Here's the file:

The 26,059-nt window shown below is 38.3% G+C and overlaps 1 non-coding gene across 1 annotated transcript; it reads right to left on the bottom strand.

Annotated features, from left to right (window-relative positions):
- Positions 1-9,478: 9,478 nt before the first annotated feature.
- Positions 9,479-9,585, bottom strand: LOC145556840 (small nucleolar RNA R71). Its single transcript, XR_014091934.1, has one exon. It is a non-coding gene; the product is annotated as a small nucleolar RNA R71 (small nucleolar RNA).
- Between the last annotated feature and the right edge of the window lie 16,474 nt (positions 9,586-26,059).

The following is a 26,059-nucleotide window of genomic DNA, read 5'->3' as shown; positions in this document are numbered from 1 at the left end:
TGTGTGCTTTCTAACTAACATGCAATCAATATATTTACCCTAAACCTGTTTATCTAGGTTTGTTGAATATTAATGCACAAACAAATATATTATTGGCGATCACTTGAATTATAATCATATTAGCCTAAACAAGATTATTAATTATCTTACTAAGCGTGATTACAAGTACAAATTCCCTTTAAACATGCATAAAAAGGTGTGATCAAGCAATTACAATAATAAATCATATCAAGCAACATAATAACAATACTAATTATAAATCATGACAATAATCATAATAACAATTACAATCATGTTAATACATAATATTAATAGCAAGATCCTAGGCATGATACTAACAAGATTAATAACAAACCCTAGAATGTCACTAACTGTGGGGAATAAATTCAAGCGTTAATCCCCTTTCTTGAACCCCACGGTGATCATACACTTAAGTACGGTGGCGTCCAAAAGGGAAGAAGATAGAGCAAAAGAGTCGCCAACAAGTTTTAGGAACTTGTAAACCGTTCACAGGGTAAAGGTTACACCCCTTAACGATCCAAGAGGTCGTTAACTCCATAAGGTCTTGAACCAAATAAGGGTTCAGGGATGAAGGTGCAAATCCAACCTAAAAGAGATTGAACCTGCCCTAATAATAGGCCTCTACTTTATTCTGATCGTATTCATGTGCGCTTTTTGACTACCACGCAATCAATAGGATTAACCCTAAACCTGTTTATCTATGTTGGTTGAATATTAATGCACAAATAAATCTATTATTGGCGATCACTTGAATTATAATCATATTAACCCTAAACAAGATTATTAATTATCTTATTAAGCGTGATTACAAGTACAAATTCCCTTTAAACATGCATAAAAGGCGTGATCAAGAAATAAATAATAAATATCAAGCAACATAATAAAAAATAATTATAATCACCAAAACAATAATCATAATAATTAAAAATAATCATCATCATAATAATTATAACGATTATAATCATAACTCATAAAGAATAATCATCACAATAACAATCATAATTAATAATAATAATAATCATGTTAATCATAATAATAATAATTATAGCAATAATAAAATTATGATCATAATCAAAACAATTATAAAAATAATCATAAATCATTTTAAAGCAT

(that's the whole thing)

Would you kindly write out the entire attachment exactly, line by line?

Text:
The 26,059-nt window shown below is 38.3% G+C and overlaps 1 non-coding gene across 1 annotated transcript; it reads right to left on the bottom strand.

Annotated features, from left to right (window-relative positions):
- Positions 1-9,478: 9,478 nt before the first annotated feature.
- Positions 9,479-9,585, bottom strand: LOC145556840 (small nucleolar RNA R71). Its single transcript, XR_014091934.1, has one exon. It is a non-coding gene; the product is annotated as a small nucleolar RNA R71 (small nucleolar RNA).
- Between the last annotated feature and the right edge of the window lie 16,474 nt (positions 9,586-26,059).

The following is a 26,059-nucleotide window of genomic DNA, read 5'->3' as shown; positions in this document are numbered from 1 at the left end:
TGTGTGCTTTCTAACTAACATGCAATCAATATATTTACCCTAAACCTGTTTATCTAGGTTTGTTGAATATTAATGCACAAACAAATATATTATTGGCGATCACTTGAATTATAATCATATTAGCCTAAACAAGATTATTAATTATCTTACTAAGCGTGATTACAAGTACAAATTCCCTTTAAACATGCATAAAAAGGTGTGATCAAGCAATTACAATAATAAATCATATCAAGCAACATAATAACAATACTAATTATAAATCATGACAATAATCATAATAACAATTACAATCATGTTAATACATAATATTAATAGCAAGATCCTAGGCATGATACTAACAAGATTAATAACAAACCCTAGAATGTCACTAACTGTGGGGAATAAATTCAAGCGTTAATCCCCTTTCTTGAACCCCACGGTGATCATACACTTAAGTACGGTGGCGTCCAAAAGGGAAGAAGATAGAGCAAAAGAGTCGCCAACAAGTTTTAGGAACTTGTAAACCGTTCACAGGGTAAAGGTTACACCCCTTAACGATCCAAGAGGTCGTTAACTCCATAAGGTCTTGAACCAAATAAGGGTTCAGGGATGAAGGTGCAAATCCAACCTAAAAGAGATTGAACCTGCCCTAATAATAGGCCTCTACTTTATTCTGATCGTATTCATGTGCGCTTTTTGACTACCACGCAATCAATAGGATTAACCCTAAACCTGTTTATCTATGTTGGTTGAATATTAATGCACAAATAAATCTATTATTGGCGATCACTTGAATTATAATCATATTAACCCTAAACAAGATTATTAATTATCTTATTAAGCGTGATTACAAGTACAAATTCCCTTTAAACATGCATAAAAGGCGTGATCAAGAAATAAATAATAAATATCAAGCAACATAATAAAAAATAATTATAATCACCAAAACAATAATCATAATAATTAAAAATAATCATCATCATAATAATTATAACGATTATAATCATAACTCATAAAGAATAATCATCACAATAACAATCATAATTAATAATAATAATAATCATGTTAATCATAATAATAATAATTATAGCAATAATAAAATTATGATCATAATCAAAACAATTATAAAAATAATCATAAATCATTTTAAAGCAT